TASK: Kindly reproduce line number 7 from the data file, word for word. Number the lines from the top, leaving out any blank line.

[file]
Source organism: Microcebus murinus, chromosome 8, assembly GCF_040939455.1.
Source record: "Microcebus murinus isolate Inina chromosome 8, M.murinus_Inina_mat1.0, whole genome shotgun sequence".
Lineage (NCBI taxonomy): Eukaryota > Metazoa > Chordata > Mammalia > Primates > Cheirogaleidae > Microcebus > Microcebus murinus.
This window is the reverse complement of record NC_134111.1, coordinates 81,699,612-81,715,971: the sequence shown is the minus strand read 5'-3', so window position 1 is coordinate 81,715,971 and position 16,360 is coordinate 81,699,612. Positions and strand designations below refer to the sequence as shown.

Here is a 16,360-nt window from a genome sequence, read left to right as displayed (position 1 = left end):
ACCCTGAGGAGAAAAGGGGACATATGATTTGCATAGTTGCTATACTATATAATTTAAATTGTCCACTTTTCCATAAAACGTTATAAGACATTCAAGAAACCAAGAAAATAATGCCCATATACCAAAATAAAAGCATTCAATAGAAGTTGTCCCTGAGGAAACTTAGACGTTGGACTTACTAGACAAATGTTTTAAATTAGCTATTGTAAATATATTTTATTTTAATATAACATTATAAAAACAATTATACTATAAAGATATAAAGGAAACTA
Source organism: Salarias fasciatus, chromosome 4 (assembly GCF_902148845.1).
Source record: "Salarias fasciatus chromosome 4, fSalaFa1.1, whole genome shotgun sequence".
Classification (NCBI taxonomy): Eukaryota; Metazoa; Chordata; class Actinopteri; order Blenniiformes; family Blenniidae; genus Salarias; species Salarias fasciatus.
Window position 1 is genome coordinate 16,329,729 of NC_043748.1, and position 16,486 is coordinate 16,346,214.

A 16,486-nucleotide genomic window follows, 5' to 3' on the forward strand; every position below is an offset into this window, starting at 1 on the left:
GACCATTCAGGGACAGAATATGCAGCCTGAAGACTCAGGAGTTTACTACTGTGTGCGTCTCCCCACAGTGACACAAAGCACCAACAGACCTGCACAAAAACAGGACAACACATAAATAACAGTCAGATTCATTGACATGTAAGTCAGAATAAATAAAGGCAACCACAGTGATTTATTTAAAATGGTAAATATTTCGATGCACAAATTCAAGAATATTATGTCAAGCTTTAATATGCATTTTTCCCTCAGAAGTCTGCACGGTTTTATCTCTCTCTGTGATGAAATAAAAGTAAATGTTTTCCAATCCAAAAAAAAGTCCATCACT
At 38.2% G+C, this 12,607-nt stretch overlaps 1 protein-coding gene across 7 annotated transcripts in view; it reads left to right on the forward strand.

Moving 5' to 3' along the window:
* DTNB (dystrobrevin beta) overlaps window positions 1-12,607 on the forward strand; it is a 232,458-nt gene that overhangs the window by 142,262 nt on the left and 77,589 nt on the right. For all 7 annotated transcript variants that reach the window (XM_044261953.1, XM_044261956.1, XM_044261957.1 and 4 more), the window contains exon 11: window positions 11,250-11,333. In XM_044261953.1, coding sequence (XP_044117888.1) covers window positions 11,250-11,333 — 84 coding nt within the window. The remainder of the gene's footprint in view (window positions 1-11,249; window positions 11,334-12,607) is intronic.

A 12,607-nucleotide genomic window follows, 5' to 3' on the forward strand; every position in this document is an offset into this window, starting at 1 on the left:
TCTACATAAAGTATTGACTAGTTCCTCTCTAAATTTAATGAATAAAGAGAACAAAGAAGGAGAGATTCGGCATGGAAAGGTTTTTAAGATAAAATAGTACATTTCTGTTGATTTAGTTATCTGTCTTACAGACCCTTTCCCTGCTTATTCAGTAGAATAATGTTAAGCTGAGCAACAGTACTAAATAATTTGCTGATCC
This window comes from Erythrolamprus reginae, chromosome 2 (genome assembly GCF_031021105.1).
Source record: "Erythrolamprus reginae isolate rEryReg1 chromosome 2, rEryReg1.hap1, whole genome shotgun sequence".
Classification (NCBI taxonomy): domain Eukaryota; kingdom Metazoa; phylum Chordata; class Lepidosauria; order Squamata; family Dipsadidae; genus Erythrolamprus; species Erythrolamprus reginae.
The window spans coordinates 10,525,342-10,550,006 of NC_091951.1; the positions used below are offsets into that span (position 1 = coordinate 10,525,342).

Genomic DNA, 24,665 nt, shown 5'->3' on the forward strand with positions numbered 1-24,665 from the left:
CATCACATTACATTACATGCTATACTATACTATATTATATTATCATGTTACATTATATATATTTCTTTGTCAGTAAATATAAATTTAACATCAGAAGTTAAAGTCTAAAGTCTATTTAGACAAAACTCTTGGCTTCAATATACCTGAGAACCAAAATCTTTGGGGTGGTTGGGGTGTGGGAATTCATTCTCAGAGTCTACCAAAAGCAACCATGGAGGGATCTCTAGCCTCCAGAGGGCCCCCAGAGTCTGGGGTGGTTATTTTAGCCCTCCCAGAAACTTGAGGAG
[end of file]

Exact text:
Source organism: Salarias fasciatus, chromosome 4 (assembly GCF_902148845.1).